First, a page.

Moving Across CRE Asset Classes

Hey Everyone,

I am look for advice on how to prepare to move from a niche asset class into other asset classes, but am worried that I need to clean up my modelling and valuation skills for the asset classes I have not practiced. Currently I work in Hotel Private Equity, but I would like to move into a position where I can evaluate all asset classes and wanted to see if anyone has advice on the best way to prep for interviews and modelling exams without prior experience.

Eat your Wheaties

Comments (7)

May 10, 2019

So it is really tough actually. I've attempted to move to more generalist roles in the past and the fact of the matter is they will choose a generalist candidate over you 9/10.

Coming from Hotel PE I think the move will be even more challenging. Do you know ARGUS, understand intricacies of leases? Have you read a lease, etc.? not trying to be a dick but these are obstacles for certain that you need to address.

The answer is really just time dude. Prepare one or two case studies for recent deals of different product types. Walk in the door and impress them.

Getting in the door is a challenge in and of itself.

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May 10, 2019

Thanks for the insight man. I have done a few case studies for generalist advisory firms but they are very simple where they give you a revenue growth projection and outline expense projections and growth and have you determine simple metrics (IRR, Levered COC, Levered Multiple). Do you think doing any of the certification programs like Adventures in CRE or anything like that could help?

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May 10, 2019

For you, a slow transition could be to go into senior housing since it is largely an operations focused asset class, much like hospitality. Different, but similar revenue metrics like ADR and RevPAR that you should be well aware of from hotels.

From there, you will get exposure to leases and other more "general" intricacies like market rents etc. While working solely in Assisted Living and higher levels of care would also help with a transition, finding a shop with true Independent Living facilities would also give you exposure to more of a multifamily type asset.

I imagine being in PE you understand waterfalls/modeling/JVs, so your experience isn't useless. There are certainly differences in the way asset classes are underwritten, but maybe Hotel--> Senior Living --> a blend of Senior Living + Multifamily is a viable option for you.

Can't speak for office or industrial but that's my two cents. Plenty of shops out there who focus on that mix of asset classes because of the similarities.

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May 10, 2019

Is it true senior living RE models are far more complex given you have significant other operations like nurses, etc.? I've heard if you do Senior Living it's pretty easy to transition anywhere since if you could figure out that space, the rest should be relatively easy to pick up.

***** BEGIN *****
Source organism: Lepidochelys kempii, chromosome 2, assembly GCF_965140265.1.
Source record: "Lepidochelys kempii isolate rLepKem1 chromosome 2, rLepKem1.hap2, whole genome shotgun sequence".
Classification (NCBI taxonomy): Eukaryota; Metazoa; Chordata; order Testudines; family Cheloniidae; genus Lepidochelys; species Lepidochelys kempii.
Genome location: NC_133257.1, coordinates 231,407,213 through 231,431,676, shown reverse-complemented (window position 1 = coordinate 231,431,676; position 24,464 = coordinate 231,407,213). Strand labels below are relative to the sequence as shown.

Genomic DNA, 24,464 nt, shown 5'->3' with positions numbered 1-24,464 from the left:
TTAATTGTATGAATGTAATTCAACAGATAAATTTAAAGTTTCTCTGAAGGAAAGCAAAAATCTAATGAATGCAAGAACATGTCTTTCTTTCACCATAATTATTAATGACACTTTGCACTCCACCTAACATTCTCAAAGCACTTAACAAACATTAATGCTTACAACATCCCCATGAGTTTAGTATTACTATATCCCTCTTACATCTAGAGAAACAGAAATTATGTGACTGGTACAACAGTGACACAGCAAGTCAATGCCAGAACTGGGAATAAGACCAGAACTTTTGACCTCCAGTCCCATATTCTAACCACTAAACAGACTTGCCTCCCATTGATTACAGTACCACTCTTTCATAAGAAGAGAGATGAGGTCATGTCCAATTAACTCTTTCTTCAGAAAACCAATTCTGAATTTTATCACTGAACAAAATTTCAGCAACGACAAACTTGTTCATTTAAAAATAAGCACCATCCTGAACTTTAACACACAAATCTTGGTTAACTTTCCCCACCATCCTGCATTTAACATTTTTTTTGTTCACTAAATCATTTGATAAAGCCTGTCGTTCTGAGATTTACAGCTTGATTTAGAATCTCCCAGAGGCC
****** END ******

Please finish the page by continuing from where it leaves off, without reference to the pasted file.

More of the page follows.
May 13, 2019

Sure, you could say that. Any asset class has it's nuances but yes. With Senior Living you have nurses (in house care or agency partnerships), house keeping, culinary staff, concierge/drivers, cosmetics (barbers/beauticians)'s very much a business oriented asset class like hotels depending on the level of care and the operator's offerings. That all rolls up into a P&L or DCF the same as any other revenue/opex/NOI would, just the calculations behind the scenes are different.

Then you have additional cash flow stream which makes it a bit more intricate: for true Independent Living, you're most likely not dealing with Medicare/Medicaid. However, once you start getting into higher levels of care where Medicaid is accepted, you're talking about getting government reimbursement (which can be a whole separate accounting nightmare for aged receivables/collections), you'll still have your private payor, other types of insurances etc. It's not rocket science, just definite differences. One could say it has a parallel intricacy to affordable housing in which your cash flows are subsidized by government funding, but being an expert in AH does not make you an expert in senior living, and vice versa.

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May 10, 2019

Try and find a firm that does multiple asset classes including hospitality? You can pitch them on your knowledge obviously with hotels but looking to expand your knowledge. Might be tougher to find those firms depending on your market but most likely plenty out there.

May 12, 2019